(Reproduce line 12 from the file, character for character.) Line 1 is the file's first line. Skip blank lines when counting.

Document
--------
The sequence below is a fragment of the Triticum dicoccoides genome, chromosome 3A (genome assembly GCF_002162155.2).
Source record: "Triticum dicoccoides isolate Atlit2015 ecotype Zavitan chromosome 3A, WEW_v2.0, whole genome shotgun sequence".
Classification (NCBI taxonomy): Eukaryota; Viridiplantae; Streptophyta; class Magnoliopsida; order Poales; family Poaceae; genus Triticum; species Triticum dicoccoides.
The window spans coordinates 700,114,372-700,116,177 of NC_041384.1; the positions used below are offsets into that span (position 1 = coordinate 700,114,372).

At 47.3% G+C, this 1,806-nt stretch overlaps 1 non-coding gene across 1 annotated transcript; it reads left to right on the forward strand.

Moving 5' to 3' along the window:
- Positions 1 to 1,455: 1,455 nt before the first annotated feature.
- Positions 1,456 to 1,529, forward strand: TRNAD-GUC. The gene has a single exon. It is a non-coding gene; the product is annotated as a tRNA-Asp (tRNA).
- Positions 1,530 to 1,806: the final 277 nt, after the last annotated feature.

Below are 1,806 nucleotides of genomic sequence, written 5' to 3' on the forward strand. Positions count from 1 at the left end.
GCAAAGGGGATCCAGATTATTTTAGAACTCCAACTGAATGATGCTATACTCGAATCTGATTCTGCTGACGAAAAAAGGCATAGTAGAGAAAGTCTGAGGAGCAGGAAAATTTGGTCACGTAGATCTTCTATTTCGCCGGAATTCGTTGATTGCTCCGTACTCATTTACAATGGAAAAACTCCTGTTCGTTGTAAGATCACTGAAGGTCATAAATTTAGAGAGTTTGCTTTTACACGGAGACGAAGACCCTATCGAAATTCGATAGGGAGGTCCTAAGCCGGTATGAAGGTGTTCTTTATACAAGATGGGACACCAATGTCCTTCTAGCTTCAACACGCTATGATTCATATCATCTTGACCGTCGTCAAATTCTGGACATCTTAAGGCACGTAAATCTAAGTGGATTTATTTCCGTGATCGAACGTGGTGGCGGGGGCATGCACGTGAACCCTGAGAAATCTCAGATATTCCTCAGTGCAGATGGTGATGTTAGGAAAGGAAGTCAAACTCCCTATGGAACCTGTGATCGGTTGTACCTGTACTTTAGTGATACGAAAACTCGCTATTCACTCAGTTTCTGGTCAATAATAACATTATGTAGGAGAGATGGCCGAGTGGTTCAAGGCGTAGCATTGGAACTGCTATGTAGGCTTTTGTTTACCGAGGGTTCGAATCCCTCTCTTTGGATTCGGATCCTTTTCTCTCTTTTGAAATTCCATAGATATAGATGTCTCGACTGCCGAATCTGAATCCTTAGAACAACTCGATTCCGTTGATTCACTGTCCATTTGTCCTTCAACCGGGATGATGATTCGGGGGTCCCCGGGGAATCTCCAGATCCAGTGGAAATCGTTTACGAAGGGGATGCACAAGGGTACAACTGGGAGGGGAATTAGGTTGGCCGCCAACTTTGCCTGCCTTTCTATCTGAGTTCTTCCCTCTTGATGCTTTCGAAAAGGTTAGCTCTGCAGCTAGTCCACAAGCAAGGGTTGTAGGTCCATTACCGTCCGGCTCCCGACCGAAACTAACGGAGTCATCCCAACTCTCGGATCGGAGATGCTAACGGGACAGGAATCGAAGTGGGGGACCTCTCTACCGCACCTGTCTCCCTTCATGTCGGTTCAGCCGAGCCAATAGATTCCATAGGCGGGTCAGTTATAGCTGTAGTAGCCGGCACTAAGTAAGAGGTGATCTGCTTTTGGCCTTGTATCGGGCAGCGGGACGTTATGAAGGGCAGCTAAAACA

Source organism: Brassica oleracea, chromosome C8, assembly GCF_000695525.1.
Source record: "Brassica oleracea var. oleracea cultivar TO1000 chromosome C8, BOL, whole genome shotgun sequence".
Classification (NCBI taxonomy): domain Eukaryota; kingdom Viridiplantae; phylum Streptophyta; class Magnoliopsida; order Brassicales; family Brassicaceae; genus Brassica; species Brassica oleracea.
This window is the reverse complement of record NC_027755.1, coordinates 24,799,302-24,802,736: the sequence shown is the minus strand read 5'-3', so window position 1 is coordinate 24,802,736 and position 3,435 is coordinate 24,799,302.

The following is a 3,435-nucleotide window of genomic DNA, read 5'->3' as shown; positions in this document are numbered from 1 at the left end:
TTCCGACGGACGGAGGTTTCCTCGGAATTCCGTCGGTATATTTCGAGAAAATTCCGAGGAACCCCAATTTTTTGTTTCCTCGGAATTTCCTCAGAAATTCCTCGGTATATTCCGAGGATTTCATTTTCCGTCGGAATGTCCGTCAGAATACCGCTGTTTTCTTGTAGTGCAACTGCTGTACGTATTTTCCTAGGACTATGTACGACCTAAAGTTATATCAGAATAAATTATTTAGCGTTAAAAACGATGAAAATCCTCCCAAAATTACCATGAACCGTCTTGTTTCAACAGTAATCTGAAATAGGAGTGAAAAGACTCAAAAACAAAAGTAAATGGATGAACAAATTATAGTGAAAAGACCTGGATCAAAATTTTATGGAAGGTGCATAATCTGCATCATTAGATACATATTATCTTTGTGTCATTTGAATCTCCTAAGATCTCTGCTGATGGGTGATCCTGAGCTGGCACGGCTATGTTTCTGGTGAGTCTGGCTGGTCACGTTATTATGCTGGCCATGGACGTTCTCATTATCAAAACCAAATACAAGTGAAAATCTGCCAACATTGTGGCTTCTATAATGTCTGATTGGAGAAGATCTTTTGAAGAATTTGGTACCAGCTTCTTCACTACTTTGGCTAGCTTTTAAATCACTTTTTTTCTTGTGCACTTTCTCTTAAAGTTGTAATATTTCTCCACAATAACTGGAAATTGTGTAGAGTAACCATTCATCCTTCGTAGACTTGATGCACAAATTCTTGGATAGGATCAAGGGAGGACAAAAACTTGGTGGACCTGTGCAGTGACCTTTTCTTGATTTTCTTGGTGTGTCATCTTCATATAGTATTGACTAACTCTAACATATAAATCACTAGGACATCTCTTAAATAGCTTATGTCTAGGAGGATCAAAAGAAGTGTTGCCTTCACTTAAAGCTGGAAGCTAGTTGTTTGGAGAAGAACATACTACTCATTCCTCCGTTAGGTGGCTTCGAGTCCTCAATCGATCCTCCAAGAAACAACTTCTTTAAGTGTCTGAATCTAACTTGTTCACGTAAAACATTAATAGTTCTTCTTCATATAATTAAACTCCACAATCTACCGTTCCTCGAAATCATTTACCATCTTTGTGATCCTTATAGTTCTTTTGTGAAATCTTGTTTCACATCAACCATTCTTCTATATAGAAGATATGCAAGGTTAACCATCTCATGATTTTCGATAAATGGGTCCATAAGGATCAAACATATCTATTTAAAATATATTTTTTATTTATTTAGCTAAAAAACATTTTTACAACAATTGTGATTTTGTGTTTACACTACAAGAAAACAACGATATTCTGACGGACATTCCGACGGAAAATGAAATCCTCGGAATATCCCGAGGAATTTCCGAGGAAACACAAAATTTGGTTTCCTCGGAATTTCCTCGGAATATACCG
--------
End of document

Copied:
Source organism: Brassica oleracea, chromosome C8, assembly GCF_000695525.1.